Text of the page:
Nicole Moerig at the Tour de Yorkshire with her Team at Podium Ambition Pro Cycling.

Grab your copy of Bicycling Australia! On sale now!

Rather than direct attention to podium placegetters we’re making Bicycling Australia all about you! We cover how you can stay fitter and ride faster, outsprint your mates, corner like Archimedes, and overall enjoy your cycling more. 

This issue, from his base deep in the Victorian alps, David Heatley, the brains behind tells us how to ramp up our cycling fitness in two to four hours a week, with some strategy, riding technique and your home trainer.

Meanwhile, Hamish Gorman gets technical, explaining how to really get the most out of your power meter (no, it’s not just an expensive Random Number Generator).

Then Steve Thomas passes on some of his tried and true strategies for Gran Fondo events, before resident nutrition expert Susie Burrell looks at planning your winter menu so you can maintain your ideal weight or lose a few kilos if that’s your goal.

One of the key features in this issue is the 6 Month Plan to have you in top shape for your next Gran Fondo (check out the Bowral Classic!) Level 2 coach Michael Hanslip spells it all out and promises to have you in top condition by the end of October!

We have in-depth reviews on the super sexy Johnson Esquire SL Disc, the intriguing Norco Search and the TransAm winning Curve Belgie Ti, along with the CeramicSpeed OPWS, Bryton Riders, Tacx Neo Smart, Kuat Transfer, and 3T’s latest disc brake wheelset the Discus C60 Team.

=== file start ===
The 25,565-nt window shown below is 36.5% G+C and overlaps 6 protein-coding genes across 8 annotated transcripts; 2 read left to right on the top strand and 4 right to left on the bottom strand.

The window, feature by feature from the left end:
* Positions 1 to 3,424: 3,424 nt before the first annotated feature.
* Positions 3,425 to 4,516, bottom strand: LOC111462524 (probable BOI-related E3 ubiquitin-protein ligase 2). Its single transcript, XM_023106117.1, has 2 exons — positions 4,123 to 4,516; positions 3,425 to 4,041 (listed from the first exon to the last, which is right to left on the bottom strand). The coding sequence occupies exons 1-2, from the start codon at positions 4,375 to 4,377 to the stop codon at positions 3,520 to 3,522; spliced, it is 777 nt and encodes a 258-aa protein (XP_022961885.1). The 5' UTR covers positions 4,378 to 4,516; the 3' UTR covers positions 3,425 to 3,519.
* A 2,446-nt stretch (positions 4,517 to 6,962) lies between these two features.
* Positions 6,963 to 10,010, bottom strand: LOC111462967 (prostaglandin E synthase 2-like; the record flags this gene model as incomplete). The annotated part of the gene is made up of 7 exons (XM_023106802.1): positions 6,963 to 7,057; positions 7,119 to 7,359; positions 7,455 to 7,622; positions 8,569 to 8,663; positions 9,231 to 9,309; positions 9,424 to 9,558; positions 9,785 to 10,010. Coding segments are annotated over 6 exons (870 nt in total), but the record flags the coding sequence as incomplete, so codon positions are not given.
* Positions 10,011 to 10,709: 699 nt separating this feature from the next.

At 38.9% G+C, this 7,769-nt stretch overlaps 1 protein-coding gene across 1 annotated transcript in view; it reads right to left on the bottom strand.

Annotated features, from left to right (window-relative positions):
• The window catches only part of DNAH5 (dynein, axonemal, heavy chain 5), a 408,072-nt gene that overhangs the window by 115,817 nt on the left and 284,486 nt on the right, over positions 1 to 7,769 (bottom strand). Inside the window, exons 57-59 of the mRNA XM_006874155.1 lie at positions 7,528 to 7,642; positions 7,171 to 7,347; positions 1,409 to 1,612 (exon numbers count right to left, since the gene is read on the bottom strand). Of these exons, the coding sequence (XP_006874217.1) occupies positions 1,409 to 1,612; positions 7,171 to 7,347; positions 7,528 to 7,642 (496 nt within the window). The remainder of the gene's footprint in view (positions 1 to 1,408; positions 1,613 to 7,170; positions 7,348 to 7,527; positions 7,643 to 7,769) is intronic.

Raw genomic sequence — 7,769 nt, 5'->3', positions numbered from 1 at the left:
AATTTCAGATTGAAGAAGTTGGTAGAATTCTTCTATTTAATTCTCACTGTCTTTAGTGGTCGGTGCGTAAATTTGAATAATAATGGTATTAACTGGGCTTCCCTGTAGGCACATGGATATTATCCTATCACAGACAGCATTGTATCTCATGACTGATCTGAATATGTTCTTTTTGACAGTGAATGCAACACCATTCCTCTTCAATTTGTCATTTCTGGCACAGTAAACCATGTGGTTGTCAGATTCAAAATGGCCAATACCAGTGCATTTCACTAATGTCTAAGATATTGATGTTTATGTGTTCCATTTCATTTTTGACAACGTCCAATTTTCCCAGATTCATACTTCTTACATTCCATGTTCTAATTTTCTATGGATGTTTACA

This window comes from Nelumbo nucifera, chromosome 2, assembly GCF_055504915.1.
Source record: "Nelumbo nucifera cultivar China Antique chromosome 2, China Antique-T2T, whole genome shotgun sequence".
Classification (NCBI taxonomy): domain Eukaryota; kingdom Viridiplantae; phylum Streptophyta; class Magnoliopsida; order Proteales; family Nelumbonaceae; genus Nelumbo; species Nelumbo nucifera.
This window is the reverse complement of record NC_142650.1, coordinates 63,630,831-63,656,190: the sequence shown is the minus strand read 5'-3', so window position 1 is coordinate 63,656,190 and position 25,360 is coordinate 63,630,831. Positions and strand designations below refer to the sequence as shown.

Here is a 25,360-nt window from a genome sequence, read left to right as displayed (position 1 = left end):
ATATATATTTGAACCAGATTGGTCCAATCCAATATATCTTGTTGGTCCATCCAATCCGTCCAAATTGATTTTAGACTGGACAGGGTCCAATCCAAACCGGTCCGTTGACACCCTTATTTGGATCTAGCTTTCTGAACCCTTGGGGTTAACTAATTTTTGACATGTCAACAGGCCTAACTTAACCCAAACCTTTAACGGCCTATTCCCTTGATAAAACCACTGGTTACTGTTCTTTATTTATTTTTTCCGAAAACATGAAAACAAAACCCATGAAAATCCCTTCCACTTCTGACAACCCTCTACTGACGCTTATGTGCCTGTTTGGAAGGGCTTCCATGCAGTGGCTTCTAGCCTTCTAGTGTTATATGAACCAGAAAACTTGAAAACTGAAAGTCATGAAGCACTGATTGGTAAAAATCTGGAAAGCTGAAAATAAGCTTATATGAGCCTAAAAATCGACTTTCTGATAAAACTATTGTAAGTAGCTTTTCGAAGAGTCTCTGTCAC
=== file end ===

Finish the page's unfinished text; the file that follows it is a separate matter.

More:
But this is just the beginning…there’s plenty more in store to fuel your cycling fire and amp up your drive on the road.

So go grab your copy of Bicycling Australia from the newsagent, and settle back for some quality time with Australia’s longest running cycling publication.

It’s about how we ride today.


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Nicole Moerig at the Tour de Yorkshire with her Team at Podium Ambition Pro Cycling.

Contador Approached by Lampre-Merida for 2017 Season

Image of computer simulations with colors depicting different pressure levels. The motorcycle follower causes an overpressure in front of it (red area) and a reduction in the low pressure behind the rider (blue area), thereby reducing the aerodynamic drag. Credit: TU Eindhoven.

Aero Benefit for Cyclists with Motorcycle Behind Them